New AI approaches that require less data and computational power are changing the game for tech giants and startups alike, said speakers at the INSEAD Artificial Intelligence and Machine Learning Festival.
In the early 1990s—before the internet went mainstream—Professor John Little of the Massachusetts Institute of Technology was already thinking about how managers could use data to make timely marketing decisions. Widely regarded as the father of marketing science, he developed algorithms to automatically analyse scanner data—sales information obtained by scanning product barcodes at the cash register—and provide managers with informed insights.
This problem-driven approach—a departure from early computer programmes, which mostly used classical statistics to analyse data—is also what underpins the artificial intelligence (AI) and machine learning strategies in use today, said Professor Phil Parker, chaired professor of management science at INSEAD.
"Today, if you don’t start with a very concrete objective, you may find yourself in a situation where you invest a lot of money in big data, and two years later, you wonder how to monetise it,” said Professor Parker.
The best way is to start with a problem and then reverse engineer the proper algorithms.
Professor Parker stressed the need for a concrete objective as a starting point
Professor Parker was speaking on 4 December 2017 at the Artificial Intelligence and Machine Learning Festival, a three-day event organised by INSEAD, SGInnovate and Impact Hub. He was joined that evening by domain experts from industry and government, who spoke on recent developments in the field of AI and their wide-ranging implications for society, businesses and the economy.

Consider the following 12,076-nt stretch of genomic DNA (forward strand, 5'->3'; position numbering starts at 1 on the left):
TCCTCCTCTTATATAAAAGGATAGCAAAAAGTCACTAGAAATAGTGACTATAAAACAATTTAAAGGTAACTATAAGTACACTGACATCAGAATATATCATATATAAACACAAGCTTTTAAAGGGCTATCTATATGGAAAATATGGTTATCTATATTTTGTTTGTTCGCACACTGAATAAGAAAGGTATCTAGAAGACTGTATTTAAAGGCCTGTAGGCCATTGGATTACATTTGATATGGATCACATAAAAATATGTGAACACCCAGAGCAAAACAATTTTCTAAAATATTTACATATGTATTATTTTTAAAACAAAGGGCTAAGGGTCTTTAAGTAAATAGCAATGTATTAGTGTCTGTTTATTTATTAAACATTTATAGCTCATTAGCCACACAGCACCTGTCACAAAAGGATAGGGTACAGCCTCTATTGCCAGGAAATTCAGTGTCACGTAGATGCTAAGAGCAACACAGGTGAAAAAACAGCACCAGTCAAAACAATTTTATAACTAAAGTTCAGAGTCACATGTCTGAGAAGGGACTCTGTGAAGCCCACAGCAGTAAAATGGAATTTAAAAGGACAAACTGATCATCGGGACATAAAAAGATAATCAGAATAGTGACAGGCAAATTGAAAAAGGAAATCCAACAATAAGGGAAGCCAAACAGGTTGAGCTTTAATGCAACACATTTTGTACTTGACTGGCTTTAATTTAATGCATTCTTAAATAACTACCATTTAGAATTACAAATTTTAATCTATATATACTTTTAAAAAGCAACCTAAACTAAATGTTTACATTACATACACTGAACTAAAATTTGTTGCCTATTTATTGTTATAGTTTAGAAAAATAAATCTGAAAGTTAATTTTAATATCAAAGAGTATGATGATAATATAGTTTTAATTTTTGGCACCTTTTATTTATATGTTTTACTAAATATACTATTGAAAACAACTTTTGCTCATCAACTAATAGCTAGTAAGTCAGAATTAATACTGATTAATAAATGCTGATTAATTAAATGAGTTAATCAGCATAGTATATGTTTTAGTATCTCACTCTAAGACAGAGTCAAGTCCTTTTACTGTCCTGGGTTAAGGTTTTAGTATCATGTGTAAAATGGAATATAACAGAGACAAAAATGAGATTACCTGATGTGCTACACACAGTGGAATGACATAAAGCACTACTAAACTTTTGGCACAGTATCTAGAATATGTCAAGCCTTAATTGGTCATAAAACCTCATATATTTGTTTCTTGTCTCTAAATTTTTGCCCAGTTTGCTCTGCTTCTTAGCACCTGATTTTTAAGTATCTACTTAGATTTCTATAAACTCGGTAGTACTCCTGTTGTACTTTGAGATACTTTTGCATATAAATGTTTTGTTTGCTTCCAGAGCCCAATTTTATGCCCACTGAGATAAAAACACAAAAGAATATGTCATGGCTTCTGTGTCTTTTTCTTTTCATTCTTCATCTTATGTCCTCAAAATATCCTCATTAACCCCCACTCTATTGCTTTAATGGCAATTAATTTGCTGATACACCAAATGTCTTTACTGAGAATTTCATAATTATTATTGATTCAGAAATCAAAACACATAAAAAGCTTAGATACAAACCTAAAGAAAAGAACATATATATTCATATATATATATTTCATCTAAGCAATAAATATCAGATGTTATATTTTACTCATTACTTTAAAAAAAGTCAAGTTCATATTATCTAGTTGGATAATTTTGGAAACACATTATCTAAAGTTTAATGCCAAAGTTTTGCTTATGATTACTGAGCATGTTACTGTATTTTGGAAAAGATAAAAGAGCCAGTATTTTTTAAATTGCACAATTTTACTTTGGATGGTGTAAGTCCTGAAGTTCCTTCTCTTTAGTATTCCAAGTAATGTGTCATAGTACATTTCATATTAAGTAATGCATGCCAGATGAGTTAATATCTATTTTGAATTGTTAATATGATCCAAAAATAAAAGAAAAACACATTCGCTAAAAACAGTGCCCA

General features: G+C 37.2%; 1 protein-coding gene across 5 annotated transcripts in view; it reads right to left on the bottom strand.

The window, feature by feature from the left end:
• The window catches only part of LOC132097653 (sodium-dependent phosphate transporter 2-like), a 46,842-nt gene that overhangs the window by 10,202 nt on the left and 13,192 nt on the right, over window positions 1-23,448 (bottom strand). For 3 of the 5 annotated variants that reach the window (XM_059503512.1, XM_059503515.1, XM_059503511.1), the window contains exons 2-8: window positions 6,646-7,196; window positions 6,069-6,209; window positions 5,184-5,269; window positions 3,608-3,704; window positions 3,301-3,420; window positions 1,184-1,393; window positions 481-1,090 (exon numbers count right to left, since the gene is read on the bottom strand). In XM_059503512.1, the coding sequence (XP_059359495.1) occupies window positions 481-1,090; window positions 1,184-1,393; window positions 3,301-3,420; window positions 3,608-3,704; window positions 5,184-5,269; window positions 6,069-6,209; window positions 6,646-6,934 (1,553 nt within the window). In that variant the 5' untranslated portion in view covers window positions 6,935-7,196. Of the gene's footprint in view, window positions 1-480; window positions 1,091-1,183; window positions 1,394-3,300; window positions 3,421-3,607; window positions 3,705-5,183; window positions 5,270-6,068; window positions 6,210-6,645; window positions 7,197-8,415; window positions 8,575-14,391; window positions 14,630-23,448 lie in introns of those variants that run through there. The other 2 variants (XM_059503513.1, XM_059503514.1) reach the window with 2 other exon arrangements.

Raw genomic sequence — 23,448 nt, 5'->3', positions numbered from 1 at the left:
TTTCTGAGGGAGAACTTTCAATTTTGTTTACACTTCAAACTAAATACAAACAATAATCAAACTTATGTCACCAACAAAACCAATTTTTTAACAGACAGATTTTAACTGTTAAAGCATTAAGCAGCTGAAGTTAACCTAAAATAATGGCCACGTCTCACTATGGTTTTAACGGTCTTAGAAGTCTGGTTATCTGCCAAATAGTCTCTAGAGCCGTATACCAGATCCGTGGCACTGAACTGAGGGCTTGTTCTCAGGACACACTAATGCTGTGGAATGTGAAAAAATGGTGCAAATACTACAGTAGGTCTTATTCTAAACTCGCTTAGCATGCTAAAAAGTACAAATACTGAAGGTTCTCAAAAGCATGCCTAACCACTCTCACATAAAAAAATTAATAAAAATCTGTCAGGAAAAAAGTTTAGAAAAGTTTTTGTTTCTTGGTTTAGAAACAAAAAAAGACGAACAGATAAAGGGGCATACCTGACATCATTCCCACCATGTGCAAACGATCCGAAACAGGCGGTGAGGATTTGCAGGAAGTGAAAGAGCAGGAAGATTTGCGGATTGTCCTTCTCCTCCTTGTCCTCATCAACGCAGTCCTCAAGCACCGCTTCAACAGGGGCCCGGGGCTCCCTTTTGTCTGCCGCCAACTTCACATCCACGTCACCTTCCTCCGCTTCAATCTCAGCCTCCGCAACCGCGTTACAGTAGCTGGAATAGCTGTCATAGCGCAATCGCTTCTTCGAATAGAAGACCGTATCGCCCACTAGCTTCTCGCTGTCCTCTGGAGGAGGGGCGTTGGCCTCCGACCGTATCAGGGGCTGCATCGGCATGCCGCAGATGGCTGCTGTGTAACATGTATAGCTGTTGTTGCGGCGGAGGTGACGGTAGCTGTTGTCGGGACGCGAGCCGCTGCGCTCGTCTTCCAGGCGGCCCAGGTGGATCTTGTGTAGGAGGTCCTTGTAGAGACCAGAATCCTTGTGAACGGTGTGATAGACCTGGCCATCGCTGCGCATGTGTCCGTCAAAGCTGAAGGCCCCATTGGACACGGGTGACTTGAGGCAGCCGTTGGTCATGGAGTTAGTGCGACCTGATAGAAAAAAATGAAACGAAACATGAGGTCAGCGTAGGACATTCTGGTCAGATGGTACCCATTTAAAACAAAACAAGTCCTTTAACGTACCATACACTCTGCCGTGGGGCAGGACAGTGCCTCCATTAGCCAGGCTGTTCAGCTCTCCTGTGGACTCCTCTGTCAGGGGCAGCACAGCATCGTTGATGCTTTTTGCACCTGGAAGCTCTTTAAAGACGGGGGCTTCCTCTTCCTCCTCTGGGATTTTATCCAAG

Putting AI advances into practice
In addition to becoming more problem-driven, AI has also advanced in other areas, said Mr Samuele Saini, head of strategy and insights at Google Singapore. For example, while traditional machine learning methods require large, labelled datasets on which to train, researchers are now making headway in teaching computers to learn from scratch.
Large datasets are certainly a great help, but they are not a requirement.
DeepMind’s AlphaGo Zero, for instance, used reinforcement learning to train itself to play Go without any human input; within 40 days, the programme was playing at world-champion level. Besides relying less on large datasets, AI approaches now also make use of machine learning techniques that require less computational power, added Mr Saini.
Google has applied these advances to numerous consumer-facing products and other aspects of its business, including search, image recognition, recommended email replies and providing insights to advertisers, continued Mr Saini. Google’s translation service, in particular, saw a dramatic improvement almost overnight when the company decided to experiment with neural networks instead of the incumbent method of statistical machine translation.
“In one month, the system improved by the same order of magnitude as it had over the previous five years. Google decided to stop development of the previous [statistical machine translation] system and move completely into neural machine translation,” he explained. The system can now translate sentences as a whole instead of doing so word by word, as well as translate directly from one language to another without having to go through an English intermediate, he added.